Why the ascriber contextualist solution to the sceptical paradox is unnecessary
A widely discussed philosophical puzzle in contemporary epistemology is the so-called sceptical “paradox.” Ascriber contextualism has taken centre stage as the anti-sceptical theory that purportedly offers the best solution to the sceptical “paradox.” Ascriber contextualists Stewart Cohen (1988, 1999) and Keith DeRose (1995) advertise their anti-sceptical theory as the one that exclusively explains and solves it. This is false advertising, however. My thesis, which has been greatly influenced by the critical work of Michael Williams (1991) and Duncan Pritchard (2005), is that the generation of the sceptical “paradox” depends on whether the epistemologist is an internalist or externalist about knowledge, and that the ascriber contextualist attempt to solve the sceptical “paradox” rests on a long history of mistakes concerning internalist assumptions made by externalists Fred Dretske (1970) and Robert Nozick (1981). By applying the semantic thesis of ascriber contextualism to epistemology, ascriber contextualists seek to emend the rejection of the closure principle made by these externalists. This rejection came from these externalists mistakenly making internalist assumptions when facing sceptical hypotheses. Unfortunately, ascriber contextualists leave much unfixed, and end up inheriting and suffering from the serious mistake about internalist assumptions that had plagued the epistemologies of these externalists and now infects the ascriber contextualist “solution” to the sceptical “paradox.” With the help of hindsight to examine this history and an appreciation of how the adoption of one of these respective views about knowledge makes all the difference for whether the sceptical “paradox” arises, we come to see that the contextualist “solution” to the sceptical “paradox” is unnecessary.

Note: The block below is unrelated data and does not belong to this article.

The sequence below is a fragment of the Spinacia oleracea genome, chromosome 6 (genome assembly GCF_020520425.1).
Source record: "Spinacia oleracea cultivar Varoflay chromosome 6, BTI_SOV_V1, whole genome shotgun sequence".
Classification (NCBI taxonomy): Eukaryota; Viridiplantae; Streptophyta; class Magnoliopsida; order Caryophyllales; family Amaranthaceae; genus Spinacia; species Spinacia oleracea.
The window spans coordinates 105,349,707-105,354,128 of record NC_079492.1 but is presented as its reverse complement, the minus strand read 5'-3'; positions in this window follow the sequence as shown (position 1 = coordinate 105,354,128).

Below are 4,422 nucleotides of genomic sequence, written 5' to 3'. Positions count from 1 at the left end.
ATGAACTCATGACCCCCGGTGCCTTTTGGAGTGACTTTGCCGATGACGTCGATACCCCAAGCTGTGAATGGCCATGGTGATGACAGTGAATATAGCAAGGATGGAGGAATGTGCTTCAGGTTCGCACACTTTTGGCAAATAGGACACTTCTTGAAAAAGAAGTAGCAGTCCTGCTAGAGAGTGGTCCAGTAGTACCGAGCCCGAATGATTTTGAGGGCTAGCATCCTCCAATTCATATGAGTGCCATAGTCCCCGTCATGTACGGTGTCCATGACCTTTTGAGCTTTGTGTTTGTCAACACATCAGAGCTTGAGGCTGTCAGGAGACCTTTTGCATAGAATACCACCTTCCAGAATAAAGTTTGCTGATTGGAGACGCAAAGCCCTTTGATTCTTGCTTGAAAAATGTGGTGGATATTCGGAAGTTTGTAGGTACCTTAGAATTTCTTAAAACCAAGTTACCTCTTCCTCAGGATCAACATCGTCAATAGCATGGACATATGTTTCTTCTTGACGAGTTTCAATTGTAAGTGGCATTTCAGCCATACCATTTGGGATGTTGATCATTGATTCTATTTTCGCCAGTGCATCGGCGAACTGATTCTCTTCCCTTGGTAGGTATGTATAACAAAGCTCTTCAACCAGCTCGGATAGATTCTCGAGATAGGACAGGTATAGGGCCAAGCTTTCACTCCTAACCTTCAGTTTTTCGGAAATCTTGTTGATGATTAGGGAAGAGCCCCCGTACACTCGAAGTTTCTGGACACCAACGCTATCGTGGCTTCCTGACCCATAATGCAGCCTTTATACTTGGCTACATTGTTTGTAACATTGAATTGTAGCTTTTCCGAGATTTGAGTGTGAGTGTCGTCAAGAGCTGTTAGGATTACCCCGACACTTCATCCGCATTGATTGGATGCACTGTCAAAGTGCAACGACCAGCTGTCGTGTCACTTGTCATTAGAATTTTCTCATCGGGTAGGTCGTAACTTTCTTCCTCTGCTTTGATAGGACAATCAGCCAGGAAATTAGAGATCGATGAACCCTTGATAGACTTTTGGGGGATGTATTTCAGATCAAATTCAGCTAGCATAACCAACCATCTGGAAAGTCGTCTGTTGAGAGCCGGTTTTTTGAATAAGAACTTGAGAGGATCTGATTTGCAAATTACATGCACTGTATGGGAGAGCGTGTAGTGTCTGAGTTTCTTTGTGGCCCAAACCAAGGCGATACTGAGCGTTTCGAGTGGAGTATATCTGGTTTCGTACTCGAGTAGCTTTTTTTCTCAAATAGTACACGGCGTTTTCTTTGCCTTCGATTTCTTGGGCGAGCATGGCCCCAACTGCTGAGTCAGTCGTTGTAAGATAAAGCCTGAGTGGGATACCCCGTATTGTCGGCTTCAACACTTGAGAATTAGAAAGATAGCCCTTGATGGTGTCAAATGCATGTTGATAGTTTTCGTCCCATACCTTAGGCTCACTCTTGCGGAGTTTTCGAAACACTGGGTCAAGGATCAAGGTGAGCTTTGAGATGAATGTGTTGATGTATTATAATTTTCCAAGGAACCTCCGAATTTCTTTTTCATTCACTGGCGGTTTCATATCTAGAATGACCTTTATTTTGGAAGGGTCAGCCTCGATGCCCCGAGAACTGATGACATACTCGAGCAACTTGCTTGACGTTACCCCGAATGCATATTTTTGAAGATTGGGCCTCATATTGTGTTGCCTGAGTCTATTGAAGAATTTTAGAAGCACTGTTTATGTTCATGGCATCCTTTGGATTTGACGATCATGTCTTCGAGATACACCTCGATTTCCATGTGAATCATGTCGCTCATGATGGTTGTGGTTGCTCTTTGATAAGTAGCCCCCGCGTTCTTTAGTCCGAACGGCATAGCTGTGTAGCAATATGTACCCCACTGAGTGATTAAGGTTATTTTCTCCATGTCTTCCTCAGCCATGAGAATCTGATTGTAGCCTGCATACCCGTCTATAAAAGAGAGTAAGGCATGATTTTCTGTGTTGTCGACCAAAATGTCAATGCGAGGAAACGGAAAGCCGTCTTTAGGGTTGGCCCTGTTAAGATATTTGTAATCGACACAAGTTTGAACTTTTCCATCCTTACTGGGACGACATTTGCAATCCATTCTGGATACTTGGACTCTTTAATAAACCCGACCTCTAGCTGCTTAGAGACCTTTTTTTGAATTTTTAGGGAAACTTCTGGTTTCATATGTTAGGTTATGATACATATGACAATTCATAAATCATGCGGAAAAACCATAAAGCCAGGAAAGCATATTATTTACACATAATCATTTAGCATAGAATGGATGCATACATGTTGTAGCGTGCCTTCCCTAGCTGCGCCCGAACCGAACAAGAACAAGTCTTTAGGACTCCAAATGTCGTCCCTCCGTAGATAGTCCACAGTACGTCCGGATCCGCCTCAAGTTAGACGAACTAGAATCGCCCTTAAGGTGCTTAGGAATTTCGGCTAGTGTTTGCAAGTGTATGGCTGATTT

contextualism, scepticism, closure, tracking, indexicality
Master of Arts (M.A.)